An Ode To A/perture, Winston-Salem’s Art-House Oasis

A/perture Cinema offers the perfect escape from the Wake Forest bubble


A/perture captures its audience’s imagination with their diverse lineup of films.

James Watson, Staff Writer

Toward the end of orientation week, one thing became increasingly evident — I needed a break. According to the Meyers-Briggs personality test, I am an introvert. More specifically, I need time away from crowds or social occasions to recharge. After a week of mostly perfunctory orientation activities, my social battery was not just empty, it was leaking and corroded. Not to mention, fire alarms had prevented me from a full night’s sleep every night I had been here. With these factors bearing down on me, I planned my escape. 

Months before move-in, I had my sights set on a little art-house theater in downtown Winston-Salem called A/perture Cinema. The theater was unlike anything I’d had access to before. It was vibrant, arty and full of adoration for its main attraction: the movies. Most importantly, A/perture featured a slew of excellent programming ranging from blockbusters, limited-run restorations and touring new releases. As someone with a well-maintained Letterboxd Pro account and a John Cassavetes Boxset sitting on my desk, A/perture’s existence was a dream come true. 

That Saturday night, I scooped up some friends, made the pilgrimage to the freshman parking lot and bolted downtown. We decided to see the new National Geographic-produced “Fire of Love” documentary, chronicling the lives of prominent volcanologists Katia and Maurice Krafft. Immediately, we were impressed with A/perture’s presentation. The art filling the lobby and bathrooms was referential and quirky, the architecture was modern and inviting and the staff couldn’t have been friendlier. After collecting our tickets, we made our way to the “petite” theater, a small screening room reserved for low-profile releases. The walls were adorned with artistic reinterpretations of iconic movie posters, and the seats were very comfy — maybe too comfy. The two equally-exhausted people I went with struggled to stay awake during the film (it had been a long week after all.) But I was wide awake, mesmerized by the imagery of the incomprehensible beauty and terror of volcanoes. It was the perfect escape.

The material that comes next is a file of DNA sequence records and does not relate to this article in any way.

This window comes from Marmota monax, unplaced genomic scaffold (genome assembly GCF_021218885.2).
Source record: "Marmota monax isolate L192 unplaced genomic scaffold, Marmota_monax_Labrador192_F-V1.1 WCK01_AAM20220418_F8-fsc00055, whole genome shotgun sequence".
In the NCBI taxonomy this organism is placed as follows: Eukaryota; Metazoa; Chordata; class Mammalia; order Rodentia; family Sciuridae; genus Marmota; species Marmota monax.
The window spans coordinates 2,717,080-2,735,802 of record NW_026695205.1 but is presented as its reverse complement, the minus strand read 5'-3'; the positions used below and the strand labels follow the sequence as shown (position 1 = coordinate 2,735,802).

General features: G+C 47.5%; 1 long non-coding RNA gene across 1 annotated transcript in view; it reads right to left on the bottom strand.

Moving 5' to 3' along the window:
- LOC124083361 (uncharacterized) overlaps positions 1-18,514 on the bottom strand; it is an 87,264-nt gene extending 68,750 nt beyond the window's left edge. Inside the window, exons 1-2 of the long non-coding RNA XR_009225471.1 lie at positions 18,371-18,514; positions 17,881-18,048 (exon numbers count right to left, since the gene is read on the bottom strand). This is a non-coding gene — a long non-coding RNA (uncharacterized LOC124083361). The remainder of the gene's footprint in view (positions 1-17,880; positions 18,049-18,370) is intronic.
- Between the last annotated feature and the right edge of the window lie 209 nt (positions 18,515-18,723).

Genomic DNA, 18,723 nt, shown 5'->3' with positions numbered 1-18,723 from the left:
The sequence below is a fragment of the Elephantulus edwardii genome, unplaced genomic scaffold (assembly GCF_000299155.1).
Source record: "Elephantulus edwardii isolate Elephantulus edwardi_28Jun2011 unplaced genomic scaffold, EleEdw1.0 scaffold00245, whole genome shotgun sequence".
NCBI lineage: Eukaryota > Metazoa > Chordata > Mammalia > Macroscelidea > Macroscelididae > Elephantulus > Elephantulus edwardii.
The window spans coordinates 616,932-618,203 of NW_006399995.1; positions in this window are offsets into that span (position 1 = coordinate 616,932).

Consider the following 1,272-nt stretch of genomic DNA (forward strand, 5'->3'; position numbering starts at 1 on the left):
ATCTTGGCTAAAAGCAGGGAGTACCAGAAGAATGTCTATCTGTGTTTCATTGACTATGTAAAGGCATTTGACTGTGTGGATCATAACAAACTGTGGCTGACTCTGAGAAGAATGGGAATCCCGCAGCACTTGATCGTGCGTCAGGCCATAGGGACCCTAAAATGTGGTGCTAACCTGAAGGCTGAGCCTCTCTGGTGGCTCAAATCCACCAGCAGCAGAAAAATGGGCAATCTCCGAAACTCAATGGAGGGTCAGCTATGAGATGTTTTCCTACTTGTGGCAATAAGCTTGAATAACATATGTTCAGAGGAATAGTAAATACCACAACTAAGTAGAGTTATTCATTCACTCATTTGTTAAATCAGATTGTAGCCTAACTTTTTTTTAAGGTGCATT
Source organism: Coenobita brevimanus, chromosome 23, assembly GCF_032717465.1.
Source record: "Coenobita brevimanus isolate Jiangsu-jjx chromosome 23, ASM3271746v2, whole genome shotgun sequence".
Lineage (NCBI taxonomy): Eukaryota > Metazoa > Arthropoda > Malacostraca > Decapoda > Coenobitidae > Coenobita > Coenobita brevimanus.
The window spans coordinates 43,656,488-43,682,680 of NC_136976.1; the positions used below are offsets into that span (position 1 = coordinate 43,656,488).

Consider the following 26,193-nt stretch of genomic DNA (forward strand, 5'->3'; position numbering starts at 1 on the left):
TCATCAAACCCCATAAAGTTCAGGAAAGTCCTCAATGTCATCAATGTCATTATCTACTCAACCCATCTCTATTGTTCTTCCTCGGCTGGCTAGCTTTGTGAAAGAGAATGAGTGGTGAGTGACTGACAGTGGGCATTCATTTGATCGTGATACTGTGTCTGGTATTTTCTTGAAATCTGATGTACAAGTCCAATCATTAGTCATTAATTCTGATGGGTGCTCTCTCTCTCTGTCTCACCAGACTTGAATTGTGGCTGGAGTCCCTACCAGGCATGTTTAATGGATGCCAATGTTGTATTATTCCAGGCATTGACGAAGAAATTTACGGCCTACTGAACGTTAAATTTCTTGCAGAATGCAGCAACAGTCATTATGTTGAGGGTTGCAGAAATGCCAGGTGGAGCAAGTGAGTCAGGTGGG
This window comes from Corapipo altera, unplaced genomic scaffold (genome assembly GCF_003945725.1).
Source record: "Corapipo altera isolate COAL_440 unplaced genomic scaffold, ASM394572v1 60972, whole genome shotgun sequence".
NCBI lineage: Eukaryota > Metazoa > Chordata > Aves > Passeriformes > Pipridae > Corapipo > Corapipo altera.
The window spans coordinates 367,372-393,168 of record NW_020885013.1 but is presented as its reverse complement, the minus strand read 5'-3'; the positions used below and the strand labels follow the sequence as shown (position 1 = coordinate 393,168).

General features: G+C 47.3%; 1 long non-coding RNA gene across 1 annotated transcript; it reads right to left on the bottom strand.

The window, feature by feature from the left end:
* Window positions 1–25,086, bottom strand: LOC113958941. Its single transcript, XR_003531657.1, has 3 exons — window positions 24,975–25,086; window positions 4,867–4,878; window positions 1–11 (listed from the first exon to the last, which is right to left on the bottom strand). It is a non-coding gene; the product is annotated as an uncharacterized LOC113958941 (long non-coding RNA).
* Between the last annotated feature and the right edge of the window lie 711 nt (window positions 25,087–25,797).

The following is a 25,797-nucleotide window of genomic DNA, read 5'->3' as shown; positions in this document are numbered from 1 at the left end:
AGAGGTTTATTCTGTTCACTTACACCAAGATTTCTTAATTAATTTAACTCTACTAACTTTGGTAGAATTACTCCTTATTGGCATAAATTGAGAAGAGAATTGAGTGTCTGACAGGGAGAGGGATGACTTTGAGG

Though I’ve probably just characterized myself as the most insufferable moviegoer ever, I’d like to point out that at A/perture there is no sense of snobbery or pretension, just an abundance of love — love for the community, the films and their patrons. Features are preceded by community spotlights highlighting North Carolina artists, an Indigenous land acknowledgment and an interview with a particular staff member. Locally produced short-film screenings are not uncommon. These elements demonstrate A/perture’s unwavering commitment to uplifting artistic voices around the globe and throughout the Piedmont Triad community. If you need further evidence of this commitment, A/perture screens more than 250 films a year, more than 35% of which are directed by women and half are from outside of the US. These statistics speak directly to the heart of their mission statement: “To entertain and engage the community through the art of film by showcasing informative, educational, thought-provoking, and inspiring films—the films that enrich our lives, engage our minds, promote diversity, and build community.” There is an all-consuming atmosphere of acceptance, that no matter what kind of movie lover you are, there is a seat reserved just for you. 

All this to say that I, like many others, love A/perture Cinema. It is a world-class venue screening the best art out there. For me, my first Saturday night at A/perture was the perfect welcome to Winston-Salem.

A/perture Cinema is located at 311 W 4th St, in downtown Winston-Salem. Wake students can get a discounted ticket when they present their student ID at the box office. For ticket reservations and showtimes, visit their website: